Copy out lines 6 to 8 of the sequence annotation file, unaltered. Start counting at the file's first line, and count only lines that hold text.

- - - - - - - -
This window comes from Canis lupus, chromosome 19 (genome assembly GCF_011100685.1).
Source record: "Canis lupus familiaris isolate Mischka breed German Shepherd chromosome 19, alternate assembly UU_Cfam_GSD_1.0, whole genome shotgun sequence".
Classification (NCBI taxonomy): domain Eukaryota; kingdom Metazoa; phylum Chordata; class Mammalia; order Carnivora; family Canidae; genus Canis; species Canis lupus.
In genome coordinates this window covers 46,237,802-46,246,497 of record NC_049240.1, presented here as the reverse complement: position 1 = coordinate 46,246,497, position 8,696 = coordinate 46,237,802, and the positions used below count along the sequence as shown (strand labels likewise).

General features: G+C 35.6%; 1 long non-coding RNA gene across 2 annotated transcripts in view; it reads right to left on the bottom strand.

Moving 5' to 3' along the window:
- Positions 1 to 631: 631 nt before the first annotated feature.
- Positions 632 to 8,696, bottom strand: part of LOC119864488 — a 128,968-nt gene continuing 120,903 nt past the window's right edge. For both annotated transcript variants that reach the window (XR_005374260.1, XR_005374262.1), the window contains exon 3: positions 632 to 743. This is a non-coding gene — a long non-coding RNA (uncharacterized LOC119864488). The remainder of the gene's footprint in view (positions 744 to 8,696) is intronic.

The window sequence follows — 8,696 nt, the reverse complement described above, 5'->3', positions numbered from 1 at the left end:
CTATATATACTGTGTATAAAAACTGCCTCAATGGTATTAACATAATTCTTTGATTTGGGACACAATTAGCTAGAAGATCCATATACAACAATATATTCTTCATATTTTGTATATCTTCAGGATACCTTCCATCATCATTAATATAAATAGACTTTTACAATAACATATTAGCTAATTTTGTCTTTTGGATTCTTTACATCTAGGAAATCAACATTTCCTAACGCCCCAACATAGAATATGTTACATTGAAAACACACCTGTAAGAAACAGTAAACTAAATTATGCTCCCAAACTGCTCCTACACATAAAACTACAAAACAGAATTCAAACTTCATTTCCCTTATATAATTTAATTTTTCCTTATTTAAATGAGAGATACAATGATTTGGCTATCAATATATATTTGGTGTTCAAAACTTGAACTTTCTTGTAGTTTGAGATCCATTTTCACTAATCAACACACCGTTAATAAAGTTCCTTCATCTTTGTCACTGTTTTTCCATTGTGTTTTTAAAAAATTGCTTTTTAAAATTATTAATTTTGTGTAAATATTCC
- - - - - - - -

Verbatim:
Moving 5' to 3' along the window:
- Positions 1 to 631: 631 nt before the first annotated feature.
- Positions 632 to 8,696, bottom strand: part of LOC119864488 — a 128,968-nt gene continuing 120,903 nt past the window's right edge. For both annotated transcript variants that reach the window (XR_005374260.1, XR_005374262.1), the window contains exon 3: positions 632 to 743. This is a non-coding gene — a long non-coding RNA (uncharacterized LOC119864488). The remainder of the gene's footprint in view (positions 744 to 8,696) is intronic.